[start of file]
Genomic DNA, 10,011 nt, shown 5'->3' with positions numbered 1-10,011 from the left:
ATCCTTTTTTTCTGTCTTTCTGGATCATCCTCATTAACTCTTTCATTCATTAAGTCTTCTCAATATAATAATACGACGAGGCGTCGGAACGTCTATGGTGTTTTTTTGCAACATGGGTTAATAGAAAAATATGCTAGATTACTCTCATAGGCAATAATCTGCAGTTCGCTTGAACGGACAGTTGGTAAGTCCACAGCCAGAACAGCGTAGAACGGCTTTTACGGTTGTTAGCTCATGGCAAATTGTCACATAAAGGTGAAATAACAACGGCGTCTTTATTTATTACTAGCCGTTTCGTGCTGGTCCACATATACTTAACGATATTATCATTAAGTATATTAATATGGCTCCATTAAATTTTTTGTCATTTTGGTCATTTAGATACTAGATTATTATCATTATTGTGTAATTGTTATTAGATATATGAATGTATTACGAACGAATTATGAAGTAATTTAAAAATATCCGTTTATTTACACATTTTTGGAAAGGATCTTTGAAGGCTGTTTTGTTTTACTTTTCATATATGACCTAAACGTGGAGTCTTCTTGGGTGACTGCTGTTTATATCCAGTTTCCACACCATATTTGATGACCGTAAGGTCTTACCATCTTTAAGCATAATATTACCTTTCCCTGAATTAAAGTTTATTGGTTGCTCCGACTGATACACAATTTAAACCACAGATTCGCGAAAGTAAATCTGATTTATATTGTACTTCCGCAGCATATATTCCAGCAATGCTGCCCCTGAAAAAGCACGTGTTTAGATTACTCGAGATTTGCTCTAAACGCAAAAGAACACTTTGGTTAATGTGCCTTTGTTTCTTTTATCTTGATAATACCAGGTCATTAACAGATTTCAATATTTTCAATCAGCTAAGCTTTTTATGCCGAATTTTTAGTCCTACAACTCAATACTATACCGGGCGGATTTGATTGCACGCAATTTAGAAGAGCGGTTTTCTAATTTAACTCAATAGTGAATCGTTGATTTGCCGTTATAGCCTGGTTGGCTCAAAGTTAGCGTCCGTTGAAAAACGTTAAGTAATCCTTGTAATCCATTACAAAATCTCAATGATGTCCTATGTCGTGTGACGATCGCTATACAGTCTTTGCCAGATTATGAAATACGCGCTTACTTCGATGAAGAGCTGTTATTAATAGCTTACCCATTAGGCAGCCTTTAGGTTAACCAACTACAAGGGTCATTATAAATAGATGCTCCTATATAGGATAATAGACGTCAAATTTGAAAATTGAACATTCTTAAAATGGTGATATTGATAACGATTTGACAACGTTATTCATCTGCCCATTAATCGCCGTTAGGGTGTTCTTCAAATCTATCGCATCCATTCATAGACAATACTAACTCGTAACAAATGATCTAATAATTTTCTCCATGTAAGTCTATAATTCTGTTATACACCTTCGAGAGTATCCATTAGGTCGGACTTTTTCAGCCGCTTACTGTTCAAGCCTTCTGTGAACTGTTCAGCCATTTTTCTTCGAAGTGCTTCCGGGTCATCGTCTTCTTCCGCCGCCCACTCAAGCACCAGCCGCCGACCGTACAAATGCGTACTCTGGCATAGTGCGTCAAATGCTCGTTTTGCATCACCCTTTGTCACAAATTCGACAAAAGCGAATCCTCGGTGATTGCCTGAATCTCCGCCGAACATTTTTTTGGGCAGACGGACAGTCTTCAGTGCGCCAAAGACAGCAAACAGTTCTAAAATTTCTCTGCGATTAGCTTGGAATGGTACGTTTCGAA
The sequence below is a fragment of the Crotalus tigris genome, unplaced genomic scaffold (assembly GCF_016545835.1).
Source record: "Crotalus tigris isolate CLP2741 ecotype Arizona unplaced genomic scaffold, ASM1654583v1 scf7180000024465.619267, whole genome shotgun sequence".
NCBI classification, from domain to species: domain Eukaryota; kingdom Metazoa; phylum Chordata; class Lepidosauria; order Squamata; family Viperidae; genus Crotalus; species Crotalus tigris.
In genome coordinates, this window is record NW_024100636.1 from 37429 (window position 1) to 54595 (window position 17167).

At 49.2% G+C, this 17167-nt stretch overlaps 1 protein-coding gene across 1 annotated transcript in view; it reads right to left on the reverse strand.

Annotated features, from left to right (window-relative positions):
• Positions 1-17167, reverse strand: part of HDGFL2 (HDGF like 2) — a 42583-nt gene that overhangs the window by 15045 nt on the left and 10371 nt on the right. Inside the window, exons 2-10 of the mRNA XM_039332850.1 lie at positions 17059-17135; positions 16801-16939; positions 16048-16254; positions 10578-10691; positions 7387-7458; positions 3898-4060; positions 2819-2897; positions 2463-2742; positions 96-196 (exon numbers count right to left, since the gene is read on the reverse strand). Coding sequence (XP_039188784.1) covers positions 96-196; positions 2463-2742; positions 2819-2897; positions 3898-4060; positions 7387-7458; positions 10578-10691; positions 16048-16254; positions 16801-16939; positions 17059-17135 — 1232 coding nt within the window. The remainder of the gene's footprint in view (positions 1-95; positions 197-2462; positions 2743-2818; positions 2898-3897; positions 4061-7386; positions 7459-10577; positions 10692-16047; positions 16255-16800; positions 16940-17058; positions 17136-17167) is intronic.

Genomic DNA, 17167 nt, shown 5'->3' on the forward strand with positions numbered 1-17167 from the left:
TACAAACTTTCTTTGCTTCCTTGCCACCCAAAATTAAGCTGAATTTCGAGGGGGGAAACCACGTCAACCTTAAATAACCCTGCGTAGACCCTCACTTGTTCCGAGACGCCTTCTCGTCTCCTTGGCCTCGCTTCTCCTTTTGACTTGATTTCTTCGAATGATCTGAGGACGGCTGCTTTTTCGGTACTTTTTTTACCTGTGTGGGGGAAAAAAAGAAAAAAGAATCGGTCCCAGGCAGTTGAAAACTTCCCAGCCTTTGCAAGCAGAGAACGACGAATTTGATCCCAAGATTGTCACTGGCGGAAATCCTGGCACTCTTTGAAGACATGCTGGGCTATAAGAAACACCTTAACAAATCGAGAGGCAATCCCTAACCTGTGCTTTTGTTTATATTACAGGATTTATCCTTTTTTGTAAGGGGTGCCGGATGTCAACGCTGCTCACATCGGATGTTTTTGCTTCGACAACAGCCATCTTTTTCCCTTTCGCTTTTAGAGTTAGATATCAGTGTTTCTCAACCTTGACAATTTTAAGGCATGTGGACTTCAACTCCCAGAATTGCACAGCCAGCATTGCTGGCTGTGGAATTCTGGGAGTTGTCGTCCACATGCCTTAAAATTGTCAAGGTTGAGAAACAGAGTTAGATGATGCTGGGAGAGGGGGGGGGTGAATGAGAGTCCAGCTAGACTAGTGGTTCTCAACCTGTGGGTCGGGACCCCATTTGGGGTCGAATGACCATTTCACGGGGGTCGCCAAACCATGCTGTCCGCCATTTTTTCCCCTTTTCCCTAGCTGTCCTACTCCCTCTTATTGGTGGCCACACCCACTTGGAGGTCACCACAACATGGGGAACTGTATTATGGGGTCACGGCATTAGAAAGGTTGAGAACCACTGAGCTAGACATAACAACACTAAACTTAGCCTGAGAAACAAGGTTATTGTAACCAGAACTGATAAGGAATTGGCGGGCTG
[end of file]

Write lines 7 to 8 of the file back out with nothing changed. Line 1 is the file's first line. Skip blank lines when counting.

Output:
At 49.2% G+C, this 17167-nt stretch overlaps 1 protein-coding gene across 1 annotated transcript in view; it reads right to left on the reverse strand.

Annotated features, from left to right (window-relative positions):